Alexander Chapter- NRHS
Alexander Chapter- NRHS
Casting Hardware for Boxcar #401

     Jim first started by making rubber molds of the original parts. On the left, encapsulated in rubber, are a boxcar door stop, and a spacer used in on one of the long metal door guides.
     On the right is the mold for one of the pole pockets. 

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     Out of the cardboard forms  is the rubber mold with the original sand cast parts of the stop and spacer inside (below) and out (right).


The first parts are made from the mold. It sure seems like magic to many of us!

     Is it live, or is it Memorex??

This is a close-up of the resin part. Note that rust from the original part transferred to the rubber mold and THEN transferred back to plastic part.  Even the foundry marks are duplicated and appear to be a C&O pattern !

On the left- the original door stop.

Left to right- three castings.

Below, left and right, are the molds of the pole pocket, before and after being filled with resin.

And voila! We have a pole-pocket.

The original is on the left, the empty mold, above, and the casting on the right.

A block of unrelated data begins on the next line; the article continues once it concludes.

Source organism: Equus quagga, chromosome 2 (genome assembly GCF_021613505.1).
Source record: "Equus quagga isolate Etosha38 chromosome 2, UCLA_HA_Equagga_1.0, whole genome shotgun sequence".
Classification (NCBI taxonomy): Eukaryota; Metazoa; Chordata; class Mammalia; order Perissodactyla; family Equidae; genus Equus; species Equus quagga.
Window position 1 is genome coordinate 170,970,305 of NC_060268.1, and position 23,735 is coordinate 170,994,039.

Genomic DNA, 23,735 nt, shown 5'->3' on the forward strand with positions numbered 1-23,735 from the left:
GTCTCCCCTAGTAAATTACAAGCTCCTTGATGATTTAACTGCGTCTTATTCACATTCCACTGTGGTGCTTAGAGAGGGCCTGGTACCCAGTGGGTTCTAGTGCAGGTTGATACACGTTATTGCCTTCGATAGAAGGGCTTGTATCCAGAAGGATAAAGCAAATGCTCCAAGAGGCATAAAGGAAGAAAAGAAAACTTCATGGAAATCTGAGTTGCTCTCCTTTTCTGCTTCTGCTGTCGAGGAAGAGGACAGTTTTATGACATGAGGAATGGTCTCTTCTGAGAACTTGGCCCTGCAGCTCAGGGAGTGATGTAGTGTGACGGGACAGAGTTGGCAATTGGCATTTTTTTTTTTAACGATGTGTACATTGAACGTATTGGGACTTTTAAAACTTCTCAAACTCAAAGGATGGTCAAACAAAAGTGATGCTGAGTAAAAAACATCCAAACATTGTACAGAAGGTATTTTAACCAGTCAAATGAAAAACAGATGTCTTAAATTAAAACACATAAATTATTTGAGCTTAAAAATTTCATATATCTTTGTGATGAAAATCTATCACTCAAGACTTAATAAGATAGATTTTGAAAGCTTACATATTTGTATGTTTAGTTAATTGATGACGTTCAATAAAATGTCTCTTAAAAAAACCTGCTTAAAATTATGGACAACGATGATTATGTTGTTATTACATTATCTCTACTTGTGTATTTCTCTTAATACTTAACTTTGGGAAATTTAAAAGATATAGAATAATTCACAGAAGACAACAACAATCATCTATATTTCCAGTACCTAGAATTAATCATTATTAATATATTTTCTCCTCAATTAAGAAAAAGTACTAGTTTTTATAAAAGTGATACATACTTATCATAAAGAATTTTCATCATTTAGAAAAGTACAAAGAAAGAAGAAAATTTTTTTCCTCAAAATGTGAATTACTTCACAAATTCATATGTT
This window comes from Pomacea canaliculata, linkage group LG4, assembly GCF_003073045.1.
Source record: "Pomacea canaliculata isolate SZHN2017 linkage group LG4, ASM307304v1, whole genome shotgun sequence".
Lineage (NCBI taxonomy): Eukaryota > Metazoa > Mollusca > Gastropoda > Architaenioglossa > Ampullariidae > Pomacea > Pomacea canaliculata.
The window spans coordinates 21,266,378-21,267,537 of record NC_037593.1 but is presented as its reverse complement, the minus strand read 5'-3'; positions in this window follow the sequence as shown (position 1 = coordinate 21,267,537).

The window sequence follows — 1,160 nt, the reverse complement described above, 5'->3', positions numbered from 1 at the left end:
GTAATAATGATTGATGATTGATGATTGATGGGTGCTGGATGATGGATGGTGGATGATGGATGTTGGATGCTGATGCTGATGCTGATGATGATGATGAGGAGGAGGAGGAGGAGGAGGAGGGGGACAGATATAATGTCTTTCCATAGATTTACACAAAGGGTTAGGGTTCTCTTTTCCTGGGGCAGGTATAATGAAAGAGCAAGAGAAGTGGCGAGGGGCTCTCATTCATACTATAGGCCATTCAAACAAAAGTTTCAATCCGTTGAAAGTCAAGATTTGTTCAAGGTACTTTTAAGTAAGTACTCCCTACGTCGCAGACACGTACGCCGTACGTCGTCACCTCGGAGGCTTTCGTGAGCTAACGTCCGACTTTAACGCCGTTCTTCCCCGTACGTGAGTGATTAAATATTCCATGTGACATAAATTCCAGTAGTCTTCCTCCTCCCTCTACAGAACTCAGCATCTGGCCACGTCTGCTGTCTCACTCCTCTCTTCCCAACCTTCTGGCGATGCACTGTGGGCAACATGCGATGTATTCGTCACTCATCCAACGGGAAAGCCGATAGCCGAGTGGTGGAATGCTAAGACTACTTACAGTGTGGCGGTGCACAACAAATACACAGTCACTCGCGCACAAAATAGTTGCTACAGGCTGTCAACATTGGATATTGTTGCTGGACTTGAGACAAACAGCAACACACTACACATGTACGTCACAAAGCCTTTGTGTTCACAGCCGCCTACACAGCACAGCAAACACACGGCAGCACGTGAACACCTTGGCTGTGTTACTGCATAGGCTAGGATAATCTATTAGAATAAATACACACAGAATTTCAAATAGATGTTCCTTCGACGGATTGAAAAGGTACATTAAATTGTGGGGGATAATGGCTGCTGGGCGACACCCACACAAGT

Thanks again to Jim King and Smoky Mountain Model Works for all his hard work and dedication!

     This page provides a sampling of photos that detail the process of casting plastic resin parts to use in place of some metal hardware that is missing from the boxcar. This process is used only on parts that will not see stress as the car would on the life of a railroad, and in cases of missing grab irons, steps, etc, we will go back with steel parts. However, for the more "ornamental" metal parts of the car, as it relates to the car as a museum display, the resin is perfectly acceptable and will save hundreds, if not thousands of dollars in the restoration of the car. So enjoy the photos (all by Jim King), and admire the work of Smoky Mountain Model Works.